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Tropical Storm Kajiki
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Tropical Storm Kajiki

February 5, 2014
In late January, 2014 Tropical Storm Kajiki brought wind and heavy rainfall over the central Philippines. The Moderate Resolution Imaging Spectroradiometer (MODIS) aboard NASA’s Aqua satellite flew over the storm on January 31 at 04:45 UTC (12:45 p.m. Philippine Time -PHT) and captured this true-color image as Kajiki approached the Visayas region of the Philippines.

The storm formed from the second tropical depression of the Northwestern Pacific Ocean season, and at the time the image was captured the storm was still at tropical depression statues. At 1500 UTC (11:00 p.m. PHT time) that same day Kajiki's maximum sustained winds were near 34.5 mph (55.5 km/h). The depression was located near 9.8 north latitude and 126.1 east longitude, about 527 miles (848.2 km) southeast of Manila, Philippines, and was moving to the west at 16 mph (26 km/h).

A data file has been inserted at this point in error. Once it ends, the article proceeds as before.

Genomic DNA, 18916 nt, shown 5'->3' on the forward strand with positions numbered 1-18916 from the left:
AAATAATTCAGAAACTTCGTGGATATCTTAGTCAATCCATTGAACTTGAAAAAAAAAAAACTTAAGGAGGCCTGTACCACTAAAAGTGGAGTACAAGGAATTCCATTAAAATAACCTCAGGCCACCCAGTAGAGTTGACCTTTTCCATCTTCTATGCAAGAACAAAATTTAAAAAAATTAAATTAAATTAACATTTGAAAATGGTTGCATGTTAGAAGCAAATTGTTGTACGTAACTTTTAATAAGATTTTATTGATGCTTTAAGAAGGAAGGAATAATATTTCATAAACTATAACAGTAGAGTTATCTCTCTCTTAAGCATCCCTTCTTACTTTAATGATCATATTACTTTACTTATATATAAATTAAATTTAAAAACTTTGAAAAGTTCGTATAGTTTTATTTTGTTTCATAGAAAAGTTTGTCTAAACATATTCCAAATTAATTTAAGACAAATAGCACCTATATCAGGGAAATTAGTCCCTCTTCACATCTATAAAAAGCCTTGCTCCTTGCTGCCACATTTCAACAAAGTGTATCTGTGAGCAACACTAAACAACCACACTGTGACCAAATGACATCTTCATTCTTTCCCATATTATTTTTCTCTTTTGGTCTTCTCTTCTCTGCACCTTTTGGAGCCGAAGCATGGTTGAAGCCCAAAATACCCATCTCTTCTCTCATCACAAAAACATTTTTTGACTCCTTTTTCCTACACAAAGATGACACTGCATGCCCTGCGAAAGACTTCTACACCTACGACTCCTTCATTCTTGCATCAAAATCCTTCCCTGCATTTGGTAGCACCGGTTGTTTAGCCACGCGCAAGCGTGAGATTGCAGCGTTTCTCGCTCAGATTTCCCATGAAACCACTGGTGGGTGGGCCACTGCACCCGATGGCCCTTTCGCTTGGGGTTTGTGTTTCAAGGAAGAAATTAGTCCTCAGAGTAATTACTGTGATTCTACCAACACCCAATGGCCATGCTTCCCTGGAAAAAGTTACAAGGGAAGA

By 18:00 UTC that same day (2:00 a.m. PHT on February 1) Kajiki strengthened to Tropical Storm status, with winds of 40 mph (64 km/h). Its time at Tropical Storm strength was limited, however. By 09:00 UTC (5:00 p.m. PHT) the Joint Typhoon Warning Center (JTWC) issued its final bulletin on Kajiki. By that time, the storm had weakened to a depression and had maximum sustained winds near 34.5 mph (55.5 km/h) and was located about 196.8 miles (316.7 km) south of Manila, Philippines, near 11.8 north latitude and 121.5 east longitude. At that time the depression was moving over Palawan.

Although Kajiki was a short-lived and relatively weak tropical storm, it soaked areas in the central Philippines which are still struggling to recover from a 7.2 magnitude earthquake in 2013, and from Typhoon Haiyan, which struck in November of 2013 and killed over 6,000 in the central Philippines alone.

As Kajiki swept through the area, over 18,000 people evacuated their homes. Three people died, two from drowning and one from electrocution. The storm, also named Basyang locally, was reported to cause flooding and landslides, damaging over 80 homes.

Credits: Jeff Schmaltz, MODIS Land Rapid Response Team, NASA GSFC



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